A frieze of landscape in black and white. Low hillocks, meandering streams, misty waterfalls and thick foliage. Rays of diffused sunlight filter through the canopy, white clouds nestle among jagged peaks, green dunes stretch across huge acres, low grasslands, high precipice, barren rocks and sheer drops. All this and much more are the Western Ghats captured in lens by photographer Ian Lockwood in the exhibition 'The Western Ghats, Portrait and Panorama' displayed recently at the India International Centre. Lockwood is an educator, photographer and environmentalist with a passionate interest in South Asia. He has a message to deliver. "New Delhi is a long way from the Western Ghats. Yet many of the country's important decisions are made here. I hope from these pictures people will learn about this important natural treasure," he says.
With visitors streaming in to take a peek of his daguerreotypes, the exhibition seems to be a success. "The Western Ghats as a rainmaker and biodiversity hotspot is vital to India and a critical asset. It needs better protection and more can be done to help preserve it for future generations," feels the photographer. And towards this end he has been working for the past few years now. Armed with three different medium format cameras, Lockwood paints an artist's impression of the Western Ghats.
An old dilapidated temple is set in shades of grey and black with a giant shola tree in the backdrop. Titled Mangla Devi Ruins, the shot gives an impression of both life and death as the living tree takes up most of the old degenerated temple. Shot in 120 film, which is slightly larger than the usual 35mm, Lockwood captures the small details and tries to do justice to the incredible landscape that he has had the fortune to witness. A panoramic camera with a rotating lens allows him to take some interesting wide-angle images as in the spectacular vision of rolling hills and wild grassland set amidst the dark, marching monsoon clouds that are so real that you can almost here them rumble.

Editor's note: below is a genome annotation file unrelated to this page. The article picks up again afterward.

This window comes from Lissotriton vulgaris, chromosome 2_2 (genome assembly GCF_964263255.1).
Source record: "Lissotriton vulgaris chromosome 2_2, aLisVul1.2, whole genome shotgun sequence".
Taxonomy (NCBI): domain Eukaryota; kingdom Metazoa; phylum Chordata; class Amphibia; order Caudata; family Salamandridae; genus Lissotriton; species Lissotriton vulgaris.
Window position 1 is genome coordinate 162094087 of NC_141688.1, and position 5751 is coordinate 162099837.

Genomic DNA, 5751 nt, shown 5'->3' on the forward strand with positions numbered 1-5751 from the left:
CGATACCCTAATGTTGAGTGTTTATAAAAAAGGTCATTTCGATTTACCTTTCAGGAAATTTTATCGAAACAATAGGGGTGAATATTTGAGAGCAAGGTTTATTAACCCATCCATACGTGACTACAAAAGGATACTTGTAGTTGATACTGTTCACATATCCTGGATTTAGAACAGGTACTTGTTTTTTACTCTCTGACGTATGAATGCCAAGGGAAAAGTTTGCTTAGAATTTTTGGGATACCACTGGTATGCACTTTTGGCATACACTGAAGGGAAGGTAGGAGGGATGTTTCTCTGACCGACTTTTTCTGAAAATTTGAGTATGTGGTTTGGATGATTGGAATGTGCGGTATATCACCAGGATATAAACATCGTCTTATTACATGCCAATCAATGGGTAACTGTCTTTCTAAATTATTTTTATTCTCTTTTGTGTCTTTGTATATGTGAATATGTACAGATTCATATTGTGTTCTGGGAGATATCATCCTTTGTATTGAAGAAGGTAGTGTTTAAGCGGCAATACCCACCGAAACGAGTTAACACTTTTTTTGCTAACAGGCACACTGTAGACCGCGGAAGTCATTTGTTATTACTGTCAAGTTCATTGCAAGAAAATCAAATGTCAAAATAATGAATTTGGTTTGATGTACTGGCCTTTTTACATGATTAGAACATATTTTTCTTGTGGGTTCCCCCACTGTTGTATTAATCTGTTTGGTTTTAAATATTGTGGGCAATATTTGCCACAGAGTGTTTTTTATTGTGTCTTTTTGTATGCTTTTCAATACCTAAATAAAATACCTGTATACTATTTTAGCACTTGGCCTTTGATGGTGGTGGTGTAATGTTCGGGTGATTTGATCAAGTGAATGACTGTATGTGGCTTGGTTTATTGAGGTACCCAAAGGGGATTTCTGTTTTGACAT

Lockwood's other camera a Mamiya Range finder 6x6 produces square format pictures often associated with portraiture and studio photography.
"I like using it in the field and always present my work with the entire frame," he says. One of the frames is of a eucalyptus plantation with the tall willowy trees set in shades of black and grey.
The Bombay Shola Cemetery is yet another interesting shot with a variety in composition. The camera focusses on a shola tree, a recurrent theme in most of the exhibits, set amidst a cemetery with sunlight streaming through. Electric poles at the right of the frame complete the picture of wild abandon with vestiges of civilisation. Shot in Fujica 6x9 rangefinder, the picture is an interesting study of light and shadow.